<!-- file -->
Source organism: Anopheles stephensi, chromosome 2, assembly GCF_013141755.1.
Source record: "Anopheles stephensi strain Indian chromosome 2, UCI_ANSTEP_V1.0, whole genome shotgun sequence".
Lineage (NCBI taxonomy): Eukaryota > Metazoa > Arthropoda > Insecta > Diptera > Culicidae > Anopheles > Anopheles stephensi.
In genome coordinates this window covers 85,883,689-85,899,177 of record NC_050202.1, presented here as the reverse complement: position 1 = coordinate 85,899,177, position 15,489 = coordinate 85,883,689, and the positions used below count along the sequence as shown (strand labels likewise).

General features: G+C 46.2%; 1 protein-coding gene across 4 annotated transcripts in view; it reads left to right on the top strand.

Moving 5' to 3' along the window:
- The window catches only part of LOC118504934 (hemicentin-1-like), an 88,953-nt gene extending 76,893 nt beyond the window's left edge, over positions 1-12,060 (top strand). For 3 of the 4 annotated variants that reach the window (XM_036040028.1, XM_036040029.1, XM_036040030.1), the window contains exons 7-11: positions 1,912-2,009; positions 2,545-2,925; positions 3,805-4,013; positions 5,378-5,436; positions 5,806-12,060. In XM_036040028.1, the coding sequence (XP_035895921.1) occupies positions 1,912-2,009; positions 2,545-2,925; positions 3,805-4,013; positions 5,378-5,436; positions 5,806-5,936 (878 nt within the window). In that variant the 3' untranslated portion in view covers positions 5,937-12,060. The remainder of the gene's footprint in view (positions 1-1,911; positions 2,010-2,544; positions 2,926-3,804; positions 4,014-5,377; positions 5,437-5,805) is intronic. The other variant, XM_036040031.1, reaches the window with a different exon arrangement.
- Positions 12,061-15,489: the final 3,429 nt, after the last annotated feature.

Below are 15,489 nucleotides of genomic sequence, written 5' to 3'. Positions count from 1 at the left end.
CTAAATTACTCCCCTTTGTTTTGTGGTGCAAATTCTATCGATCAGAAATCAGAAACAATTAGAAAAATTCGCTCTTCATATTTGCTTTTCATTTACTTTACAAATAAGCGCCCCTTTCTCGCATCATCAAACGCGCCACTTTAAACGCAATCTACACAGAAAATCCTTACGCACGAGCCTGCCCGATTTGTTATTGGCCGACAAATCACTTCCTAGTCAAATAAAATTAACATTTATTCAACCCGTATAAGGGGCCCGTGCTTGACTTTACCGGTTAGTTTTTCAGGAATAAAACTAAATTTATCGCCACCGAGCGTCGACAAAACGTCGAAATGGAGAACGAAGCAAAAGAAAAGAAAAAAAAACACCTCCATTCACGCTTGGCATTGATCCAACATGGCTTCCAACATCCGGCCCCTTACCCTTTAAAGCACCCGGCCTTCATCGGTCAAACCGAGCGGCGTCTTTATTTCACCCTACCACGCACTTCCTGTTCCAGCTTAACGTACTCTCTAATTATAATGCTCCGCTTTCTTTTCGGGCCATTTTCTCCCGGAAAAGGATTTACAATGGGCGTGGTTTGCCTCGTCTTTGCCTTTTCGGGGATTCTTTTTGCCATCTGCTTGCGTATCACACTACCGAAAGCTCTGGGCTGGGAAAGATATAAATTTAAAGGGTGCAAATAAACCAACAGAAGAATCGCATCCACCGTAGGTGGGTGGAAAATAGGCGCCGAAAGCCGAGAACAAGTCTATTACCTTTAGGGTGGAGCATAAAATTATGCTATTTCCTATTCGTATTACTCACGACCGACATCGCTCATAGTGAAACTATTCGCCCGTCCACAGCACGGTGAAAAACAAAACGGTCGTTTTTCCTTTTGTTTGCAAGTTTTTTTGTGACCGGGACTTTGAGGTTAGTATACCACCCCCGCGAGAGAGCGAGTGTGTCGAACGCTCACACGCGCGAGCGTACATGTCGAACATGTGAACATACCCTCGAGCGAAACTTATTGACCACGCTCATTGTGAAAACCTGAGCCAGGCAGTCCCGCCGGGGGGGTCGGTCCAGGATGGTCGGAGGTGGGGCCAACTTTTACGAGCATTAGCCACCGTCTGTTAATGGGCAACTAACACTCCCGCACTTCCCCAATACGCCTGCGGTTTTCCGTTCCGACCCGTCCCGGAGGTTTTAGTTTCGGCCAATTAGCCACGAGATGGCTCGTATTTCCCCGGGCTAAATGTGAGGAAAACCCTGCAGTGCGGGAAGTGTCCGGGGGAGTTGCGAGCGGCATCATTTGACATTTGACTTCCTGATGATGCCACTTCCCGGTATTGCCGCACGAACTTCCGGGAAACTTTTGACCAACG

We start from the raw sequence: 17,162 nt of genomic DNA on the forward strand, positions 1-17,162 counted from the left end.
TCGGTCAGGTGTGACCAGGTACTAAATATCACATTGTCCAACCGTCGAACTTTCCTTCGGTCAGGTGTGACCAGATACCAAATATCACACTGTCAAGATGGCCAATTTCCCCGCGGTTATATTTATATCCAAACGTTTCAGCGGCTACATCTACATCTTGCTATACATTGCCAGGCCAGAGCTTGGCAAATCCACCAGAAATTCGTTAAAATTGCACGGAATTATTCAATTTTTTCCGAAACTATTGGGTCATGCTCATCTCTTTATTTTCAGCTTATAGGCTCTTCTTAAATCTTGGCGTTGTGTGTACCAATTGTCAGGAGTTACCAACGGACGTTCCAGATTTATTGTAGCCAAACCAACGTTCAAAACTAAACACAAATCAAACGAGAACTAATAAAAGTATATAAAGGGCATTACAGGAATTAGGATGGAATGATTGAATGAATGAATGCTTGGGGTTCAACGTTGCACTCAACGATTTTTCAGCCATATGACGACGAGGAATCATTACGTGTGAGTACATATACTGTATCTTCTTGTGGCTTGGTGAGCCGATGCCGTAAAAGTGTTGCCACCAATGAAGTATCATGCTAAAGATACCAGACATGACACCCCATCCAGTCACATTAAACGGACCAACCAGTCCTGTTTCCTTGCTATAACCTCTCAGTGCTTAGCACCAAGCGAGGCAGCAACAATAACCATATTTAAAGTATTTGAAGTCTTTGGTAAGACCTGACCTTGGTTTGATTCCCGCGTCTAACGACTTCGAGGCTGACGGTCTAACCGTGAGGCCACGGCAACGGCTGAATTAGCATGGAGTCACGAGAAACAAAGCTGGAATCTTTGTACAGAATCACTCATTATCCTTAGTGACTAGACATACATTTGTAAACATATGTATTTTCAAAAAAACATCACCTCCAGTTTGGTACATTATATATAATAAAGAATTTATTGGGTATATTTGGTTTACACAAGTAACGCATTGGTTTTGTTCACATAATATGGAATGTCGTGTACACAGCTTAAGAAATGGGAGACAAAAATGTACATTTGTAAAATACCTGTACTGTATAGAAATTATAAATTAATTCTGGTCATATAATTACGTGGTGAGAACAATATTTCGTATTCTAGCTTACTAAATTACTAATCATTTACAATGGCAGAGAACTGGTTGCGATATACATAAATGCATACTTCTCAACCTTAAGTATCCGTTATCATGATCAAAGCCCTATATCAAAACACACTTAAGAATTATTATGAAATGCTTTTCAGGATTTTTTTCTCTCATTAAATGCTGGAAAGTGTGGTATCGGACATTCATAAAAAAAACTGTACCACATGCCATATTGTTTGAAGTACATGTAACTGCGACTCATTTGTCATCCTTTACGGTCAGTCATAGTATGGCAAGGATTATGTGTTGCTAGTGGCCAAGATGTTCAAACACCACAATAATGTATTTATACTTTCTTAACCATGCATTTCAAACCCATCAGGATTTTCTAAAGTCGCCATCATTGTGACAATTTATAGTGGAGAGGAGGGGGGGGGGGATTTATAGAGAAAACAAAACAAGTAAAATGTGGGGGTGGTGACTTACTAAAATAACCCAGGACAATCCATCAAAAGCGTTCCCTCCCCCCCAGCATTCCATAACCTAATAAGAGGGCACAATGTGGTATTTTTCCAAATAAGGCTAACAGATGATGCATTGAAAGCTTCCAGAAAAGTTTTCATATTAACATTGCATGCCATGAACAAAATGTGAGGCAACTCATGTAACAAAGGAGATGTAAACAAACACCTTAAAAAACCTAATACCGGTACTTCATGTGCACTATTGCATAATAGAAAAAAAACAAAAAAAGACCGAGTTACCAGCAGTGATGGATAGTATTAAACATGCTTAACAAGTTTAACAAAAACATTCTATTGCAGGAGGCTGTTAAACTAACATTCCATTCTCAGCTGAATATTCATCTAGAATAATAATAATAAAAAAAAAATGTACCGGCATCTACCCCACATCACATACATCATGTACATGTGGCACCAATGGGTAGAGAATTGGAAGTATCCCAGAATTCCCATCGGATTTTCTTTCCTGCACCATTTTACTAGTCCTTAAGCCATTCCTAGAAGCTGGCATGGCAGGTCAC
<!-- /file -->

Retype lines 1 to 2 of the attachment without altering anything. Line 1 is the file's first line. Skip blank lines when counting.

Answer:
Source organism: Anopheles stephensi, chromosome 2, assembly GCF_013141755.1.
Source record: "Anopheles stephensi strain Indian chromosome 2, UCI_ANSTEP_V1.0, whole genome shotgun sequence".